Posts filed under Apple

Reset Apple macOS Spotlight

The macOS Spotlight service might loose its touch. E.g. when some applications or documents won't show up when you <CMD><SPACE> them. Reason could be that the service or its database got corrupt for some reason.

The following 4 commands will reset the Spotlight service and database. So after you issue those commands the PC/laptop will be re-indexed (which could take a while).

sudo mdutil -a -i off
sudo launchctl unload -w /System/Library/LaunchDaemons/
sudo launchctl load -w /System/Library/LaunchDaemons/
sudo mdutil -a -i on

Now, wait a bit, and everything should be back to normal.

Happy Spotlighting.

Posted on August 1, 2017 and filed under Apple, Operating Systems, Tips'n Tricks.

Installing Python Matplotlib On MacOS Sierra

I recently 'upgraded' to MacOS Sierra (Apple's latest Operating System) by doing a clean install. This resulted in a couple of challenges, including some software that could not be installed, and for which I had to find some alternatives.

Another issue I ran into is that some Python3 scripts with matplotlib wouldn't run, because matplotlib wouldn't install correctly.
I could 'pip' all I wanted, but the result was always:

$ pip3 install matplotlib
The following required packages can not be built: freetype

Some googling pointed me to some articles that freetype is/was a part of the XQuartz (X11) software that's no longer (pre)installed on MacOS Sierra. And in the past I have always upgraded my OS. The times that I did a clean install on this machine.... Must have been ages ago.

After some frustrating hours of trying to get this 'freetype' thing installed, I ran into an article on which solved my issue finally.

First I installed 'homebrew'.

$ /usr/bin/ruby -e "$(curl -fsSL"

After that I installed pkg-config and freetype:

$ brew install pkg-config

$ brew install freetype

And finally, I was able to successfully install matplotlib:

$ pip3 install matplotlib

VPN and Resolving Issues on OS X

We have a lab which we can access by using a VPN (Cisco ASA and Cisco AnyConnect). This setup has a so-called split DNS configuration, which means that only resources in the lab are accessed through the VPN tunnel. Regular Internet traffic uses my local DSL connection.

At my house I (like most folks) rely on DHCP for providing me with IP address, gateway and DNS servers. My local subnet uses for DNS and is my default gateway. So my clients are in the same subnet as my DNS server (directly-connected).

All these things considered I should be able to browse the Internet while I have a VPN running. Well, that's where you're wrong.

Posted on September 18, 2016 and filed under Annoying, Apple, Operating Systems, Tips'n Tricks.

Apple iOS Personal Hotspot Annoyances

This week, I ran into an annoying feature regarding the Apple iOS Personal Hotspot function of my iPhone 5s. I had to do some software testing with various WiFi clients. This worked fine, up to the moment that new devices ran into connectivity problems.

The new devices could connect, but got a message that there was no/limited Internet connectivity. Checking the IP address of the devices showed that they had an 169 address assigned.
So the iPhone wouldn't give new IP addresses to the new devices. Earlier devices that connected correctly could reconnect without a problem though.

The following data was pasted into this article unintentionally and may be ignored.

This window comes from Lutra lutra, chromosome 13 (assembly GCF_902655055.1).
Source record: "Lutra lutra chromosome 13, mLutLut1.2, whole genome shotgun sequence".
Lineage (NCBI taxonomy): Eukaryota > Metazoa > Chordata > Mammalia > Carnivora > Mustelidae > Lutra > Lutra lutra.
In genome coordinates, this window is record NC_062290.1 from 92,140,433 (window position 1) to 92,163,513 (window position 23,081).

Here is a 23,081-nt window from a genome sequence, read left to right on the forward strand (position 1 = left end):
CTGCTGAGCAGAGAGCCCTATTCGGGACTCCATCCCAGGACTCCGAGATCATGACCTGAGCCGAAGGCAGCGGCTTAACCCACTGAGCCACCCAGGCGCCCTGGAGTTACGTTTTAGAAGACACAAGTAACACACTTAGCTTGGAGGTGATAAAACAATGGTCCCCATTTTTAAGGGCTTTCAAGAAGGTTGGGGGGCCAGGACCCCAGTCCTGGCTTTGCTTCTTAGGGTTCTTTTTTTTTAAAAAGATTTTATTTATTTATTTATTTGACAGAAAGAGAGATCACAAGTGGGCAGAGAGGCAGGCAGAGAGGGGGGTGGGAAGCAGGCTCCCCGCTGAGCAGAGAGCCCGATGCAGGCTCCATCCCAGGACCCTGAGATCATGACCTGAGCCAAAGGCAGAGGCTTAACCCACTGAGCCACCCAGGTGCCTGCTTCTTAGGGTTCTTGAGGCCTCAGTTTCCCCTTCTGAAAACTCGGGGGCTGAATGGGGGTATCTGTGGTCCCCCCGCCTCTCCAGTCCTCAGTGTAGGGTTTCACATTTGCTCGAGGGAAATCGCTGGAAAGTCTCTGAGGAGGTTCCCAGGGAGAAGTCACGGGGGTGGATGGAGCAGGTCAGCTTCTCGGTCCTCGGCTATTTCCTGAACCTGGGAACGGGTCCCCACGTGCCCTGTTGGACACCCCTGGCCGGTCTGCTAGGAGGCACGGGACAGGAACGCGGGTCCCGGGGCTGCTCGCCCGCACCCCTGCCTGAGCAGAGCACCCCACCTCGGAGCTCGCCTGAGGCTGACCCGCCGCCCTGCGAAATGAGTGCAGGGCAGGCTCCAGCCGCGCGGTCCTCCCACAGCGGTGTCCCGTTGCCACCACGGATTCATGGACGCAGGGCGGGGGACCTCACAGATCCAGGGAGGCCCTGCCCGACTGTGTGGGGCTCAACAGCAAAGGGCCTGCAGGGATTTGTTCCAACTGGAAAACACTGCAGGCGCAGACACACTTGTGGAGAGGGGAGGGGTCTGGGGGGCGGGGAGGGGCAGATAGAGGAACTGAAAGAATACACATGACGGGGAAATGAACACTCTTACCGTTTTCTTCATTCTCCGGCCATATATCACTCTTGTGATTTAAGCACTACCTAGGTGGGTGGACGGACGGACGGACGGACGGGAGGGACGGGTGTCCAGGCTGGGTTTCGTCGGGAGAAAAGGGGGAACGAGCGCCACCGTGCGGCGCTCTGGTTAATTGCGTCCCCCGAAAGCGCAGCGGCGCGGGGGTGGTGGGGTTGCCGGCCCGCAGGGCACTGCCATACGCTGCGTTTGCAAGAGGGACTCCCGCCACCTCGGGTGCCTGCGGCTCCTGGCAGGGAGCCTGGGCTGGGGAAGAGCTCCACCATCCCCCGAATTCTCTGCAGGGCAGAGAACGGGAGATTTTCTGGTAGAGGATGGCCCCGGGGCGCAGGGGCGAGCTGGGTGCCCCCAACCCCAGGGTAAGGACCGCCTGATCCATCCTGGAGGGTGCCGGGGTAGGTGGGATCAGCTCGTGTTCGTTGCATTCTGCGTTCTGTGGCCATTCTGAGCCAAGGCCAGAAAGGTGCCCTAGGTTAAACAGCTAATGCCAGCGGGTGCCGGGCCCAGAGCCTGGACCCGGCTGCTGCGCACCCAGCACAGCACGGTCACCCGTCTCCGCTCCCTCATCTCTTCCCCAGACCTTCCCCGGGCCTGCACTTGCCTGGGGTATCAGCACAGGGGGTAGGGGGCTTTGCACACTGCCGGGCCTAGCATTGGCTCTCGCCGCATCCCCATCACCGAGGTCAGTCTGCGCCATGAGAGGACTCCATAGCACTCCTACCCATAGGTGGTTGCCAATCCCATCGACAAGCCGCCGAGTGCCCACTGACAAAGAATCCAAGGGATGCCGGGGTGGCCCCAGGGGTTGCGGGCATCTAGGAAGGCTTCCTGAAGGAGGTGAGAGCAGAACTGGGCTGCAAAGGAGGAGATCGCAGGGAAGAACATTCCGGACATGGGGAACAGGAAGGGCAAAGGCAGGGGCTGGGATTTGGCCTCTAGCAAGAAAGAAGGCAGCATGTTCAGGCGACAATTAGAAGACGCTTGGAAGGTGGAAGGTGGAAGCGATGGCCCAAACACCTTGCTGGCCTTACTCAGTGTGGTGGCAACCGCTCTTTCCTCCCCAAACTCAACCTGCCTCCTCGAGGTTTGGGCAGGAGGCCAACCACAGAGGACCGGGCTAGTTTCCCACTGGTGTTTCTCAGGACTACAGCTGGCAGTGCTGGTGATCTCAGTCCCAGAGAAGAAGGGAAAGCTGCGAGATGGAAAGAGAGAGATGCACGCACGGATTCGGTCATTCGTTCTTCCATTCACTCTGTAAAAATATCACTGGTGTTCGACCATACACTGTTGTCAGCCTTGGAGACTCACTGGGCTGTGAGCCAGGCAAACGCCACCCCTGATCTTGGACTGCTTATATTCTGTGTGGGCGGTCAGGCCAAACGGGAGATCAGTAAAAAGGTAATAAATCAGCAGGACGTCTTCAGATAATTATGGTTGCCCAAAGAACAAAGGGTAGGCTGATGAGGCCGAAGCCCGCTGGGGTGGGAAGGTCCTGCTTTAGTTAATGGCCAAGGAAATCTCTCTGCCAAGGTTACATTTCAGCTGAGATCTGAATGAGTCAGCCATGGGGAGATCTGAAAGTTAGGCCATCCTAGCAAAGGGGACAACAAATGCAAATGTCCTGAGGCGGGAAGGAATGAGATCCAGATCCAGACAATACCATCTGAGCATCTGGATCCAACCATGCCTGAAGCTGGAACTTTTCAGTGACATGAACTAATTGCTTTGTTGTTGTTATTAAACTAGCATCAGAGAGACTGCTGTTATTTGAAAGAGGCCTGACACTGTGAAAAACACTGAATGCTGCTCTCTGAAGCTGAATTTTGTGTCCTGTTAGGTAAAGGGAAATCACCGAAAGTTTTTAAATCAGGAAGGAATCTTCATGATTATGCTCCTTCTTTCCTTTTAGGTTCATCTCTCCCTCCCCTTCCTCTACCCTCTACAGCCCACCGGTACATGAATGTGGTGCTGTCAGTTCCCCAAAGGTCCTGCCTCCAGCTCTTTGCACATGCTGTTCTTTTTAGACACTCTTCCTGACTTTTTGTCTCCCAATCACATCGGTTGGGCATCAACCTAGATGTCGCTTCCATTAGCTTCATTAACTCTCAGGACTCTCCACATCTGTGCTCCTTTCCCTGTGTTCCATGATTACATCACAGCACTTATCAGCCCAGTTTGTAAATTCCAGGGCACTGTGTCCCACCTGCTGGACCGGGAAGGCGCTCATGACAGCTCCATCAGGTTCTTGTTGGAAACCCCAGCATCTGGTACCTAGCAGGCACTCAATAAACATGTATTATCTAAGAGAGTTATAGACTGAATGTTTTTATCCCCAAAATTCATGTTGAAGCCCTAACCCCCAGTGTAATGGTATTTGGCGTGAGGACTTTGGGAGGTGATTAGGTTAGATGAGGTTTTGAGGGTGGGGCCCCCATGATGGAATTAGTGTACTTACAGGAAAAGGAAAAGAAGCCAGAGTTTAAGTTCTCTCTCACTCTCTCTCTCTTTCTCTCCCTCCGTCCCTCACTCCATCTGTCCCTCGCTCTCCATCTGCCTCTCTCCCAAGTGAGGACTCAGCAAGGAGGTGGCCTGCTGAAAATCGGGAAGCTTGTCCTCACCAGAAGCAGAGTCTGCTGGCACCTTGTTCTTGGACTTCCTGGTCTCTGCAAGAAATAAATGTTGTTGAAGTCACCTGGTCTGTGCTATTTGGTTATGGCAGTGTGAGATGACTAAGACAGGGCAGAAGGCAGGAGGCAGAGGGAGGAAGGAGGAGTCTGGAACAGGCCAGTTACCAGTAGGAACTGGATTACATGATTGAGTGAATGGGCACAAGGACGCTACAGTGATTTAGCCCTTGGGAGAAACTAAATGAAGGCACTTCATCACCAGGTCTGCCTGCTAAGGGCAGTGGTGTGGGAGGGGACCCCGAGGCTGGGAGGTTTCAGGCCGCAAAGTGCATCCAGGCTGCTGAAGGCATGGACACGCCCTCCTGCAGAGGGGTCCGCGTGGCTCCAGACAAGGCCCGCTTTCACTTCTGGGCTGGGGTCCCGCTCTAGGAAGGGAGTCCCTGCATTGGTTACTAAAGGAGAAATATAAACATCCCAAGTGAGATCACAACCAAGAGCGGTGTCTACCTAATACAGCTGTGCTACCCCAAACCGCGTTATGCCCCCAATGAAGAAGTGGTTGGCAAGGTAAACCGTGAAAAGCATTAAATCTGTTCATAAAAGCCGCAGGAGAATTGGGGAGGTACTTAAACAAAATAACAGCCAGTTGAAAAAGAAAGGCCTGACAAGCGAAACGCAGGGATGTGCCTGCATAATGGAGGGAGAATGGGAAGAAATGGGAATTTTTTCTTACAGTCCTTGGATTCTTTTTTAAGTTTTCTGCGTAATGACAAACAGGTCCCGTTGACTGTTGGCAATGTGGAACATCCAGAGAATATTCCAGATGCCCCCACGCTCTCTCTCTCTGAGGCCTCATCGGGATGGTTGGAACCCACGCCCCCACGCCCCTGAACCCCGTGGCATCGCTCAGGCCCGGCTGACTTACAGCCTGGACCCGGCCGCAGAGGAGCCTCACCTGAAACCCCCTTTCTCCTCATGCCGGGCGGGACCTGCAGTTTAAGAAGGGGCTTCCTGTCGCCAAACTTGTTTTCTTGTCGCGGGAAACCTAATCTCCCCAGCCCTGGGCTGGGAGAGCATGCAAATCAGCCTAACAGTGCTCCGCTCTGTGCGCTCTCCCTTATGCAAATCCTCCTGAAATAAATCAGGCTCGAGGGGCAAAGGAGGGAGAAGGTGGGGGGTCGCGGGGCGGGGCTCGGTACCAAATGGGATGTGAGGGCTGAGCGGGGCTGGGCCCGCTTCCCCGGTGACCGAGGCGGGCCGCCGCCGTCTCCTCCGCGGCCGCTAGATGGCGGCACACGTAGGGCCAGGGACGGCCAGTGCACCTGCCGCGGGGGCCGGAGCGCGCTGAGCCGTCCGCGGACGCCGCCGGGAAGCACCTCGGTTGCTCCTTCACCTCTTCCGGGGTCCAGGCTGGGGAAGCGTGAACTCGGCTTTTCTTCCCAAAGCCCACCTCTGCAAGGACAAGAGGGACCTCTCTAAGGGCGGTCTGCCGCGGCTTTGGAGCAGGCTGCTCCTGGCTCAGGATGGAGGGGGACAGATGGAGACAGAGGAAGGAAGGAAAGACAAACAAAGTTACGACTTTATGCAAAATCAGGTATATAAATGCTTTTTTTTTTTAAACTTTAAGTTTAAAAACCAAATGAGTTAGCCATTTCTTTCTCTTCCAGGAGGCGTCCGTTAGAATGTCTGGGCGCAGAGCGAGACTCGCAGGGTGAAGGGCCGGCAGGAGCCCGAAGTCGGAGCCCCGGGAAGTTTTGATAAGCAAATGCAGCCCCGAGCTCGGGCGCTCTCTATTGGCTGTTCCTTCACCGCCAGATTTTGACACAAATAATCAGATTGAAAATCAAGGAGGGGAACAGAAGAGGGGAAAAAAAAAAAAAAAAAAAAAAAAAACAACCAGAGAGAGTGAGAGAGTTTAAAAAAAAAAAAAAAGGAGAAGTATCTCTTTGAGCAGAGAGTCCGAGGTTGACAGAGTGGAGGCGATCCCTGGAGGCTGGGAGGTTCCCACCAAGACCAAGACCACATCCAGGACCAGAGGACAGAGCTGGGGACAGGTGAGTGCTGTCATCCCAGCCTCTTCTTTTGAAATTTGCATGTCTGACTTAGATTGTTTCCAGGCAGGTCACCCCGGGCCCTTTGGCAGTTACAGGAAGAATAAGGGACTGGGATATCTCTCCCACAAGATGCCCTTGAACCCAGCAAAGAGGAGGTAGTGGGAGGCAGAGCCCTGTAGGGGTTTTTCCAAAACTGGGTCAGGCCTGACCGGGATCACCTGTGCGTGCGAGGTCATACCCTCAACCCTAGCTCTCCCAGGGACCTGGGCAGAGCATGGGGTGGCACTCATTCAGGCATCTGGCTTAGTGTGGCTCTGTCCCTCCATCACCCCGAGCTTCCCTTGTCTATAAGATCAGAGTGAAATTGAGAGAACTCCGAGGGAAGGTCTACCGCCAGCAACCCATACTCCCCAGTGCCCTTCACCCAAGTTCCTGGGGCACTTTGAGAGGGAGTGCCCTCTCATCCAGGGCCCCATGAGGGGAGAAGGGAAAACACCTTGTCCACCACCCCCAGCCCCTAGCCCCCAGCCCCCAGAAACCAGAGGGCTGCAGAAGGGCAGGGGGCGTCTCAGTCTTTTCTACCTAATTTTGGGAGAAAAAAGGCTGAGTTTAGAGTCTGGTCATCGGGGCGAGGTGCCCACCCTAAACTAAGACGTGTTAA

It turned out to be a 'normal' DHCP problem. The IP address scope on the iPhone was depleted.

The iPhone has a small DHCP address pool that can give out 16 addresses ( Of these 16 addresses are 3 taken by the network, broadcast ( and and iPhone itself ( Leaving 13 addresses for other devices.

In normal situations, this shouldn't be a problem, but when your testing stuff, you can run into a shortage of IP addresses. Besides the shortage of addresses there is another challenge; no way of altering the DHCP lease time, or even clearing the issued IP addresses.

The lease time for the DHCP address is approximately 1 day (85536 seconds), as shown by a little network traffic capturing below.

20:53:29.544291 56:e4:3a:38:4d:64 > 00:23:6c:8d:7f:8e, ethertype IPv4 (0x0800), length 342: (tos 0x0, ttl 255, id 45806, offset 0, flags [none], proto UDP (17), length 328) > BOOTP/DHCP, Reply, length 300, xid 0xfd7e0982, Flags [none]
      Client-Ethernet-Address 00:23:6c:8d:7f:8e
      sname "Free-Public-WiFi"
      Vendor-rfc1048 Extensions
        Magic Cookie 0x63825363
        DHCP-Message Option 53, length 1: ACK
        Server-ID Option 54, length 4:
        Lease-Time Option 51, length 4: 85536
        Subnet-Mask Option 1, length 4:
        Default-Gateway Option 3, length 4:
        Domain-Name-Server Option 6, length 4:

There is a function to reset the network settings on the iPhone, but that just clears everything regarding (wireless) network settings, but it doesn't touch the DHCP service in the iPhone. A reboot of the iPhone doesn't do the trick either. So you just have to wait till it clears automagically.

So there is room for improvement......

Posted on July 30, 2015 and filed under Annoying, Apple, iPhone, Tips'n Tricks.

OS X Yosemite DHCP Server

This week I re-installed my Mac Mini server at home. It still ran Snow Leopard, and it was time to start with a clean slate. So after a couple of hours of pondering if I had forgotten to backup something, I started with a clean install of OS X Yosemite (10.10).

Everything went smooth, until I started using the DHCP service that comes with the Server App add-on.

My server uses 802.1q (VLAN-tagging) to connect several different VLAN's which I feed into several Virtual Machines. So I also use several DHCP Scopes for those segments.
The IP addresses for these scopes are all in the 192.168-range (class C subnets), so when I created the scopes I had to go through a simple wizard in the Server App. I just had to fill-in the blanks (very user friendly), and OS X did the rest.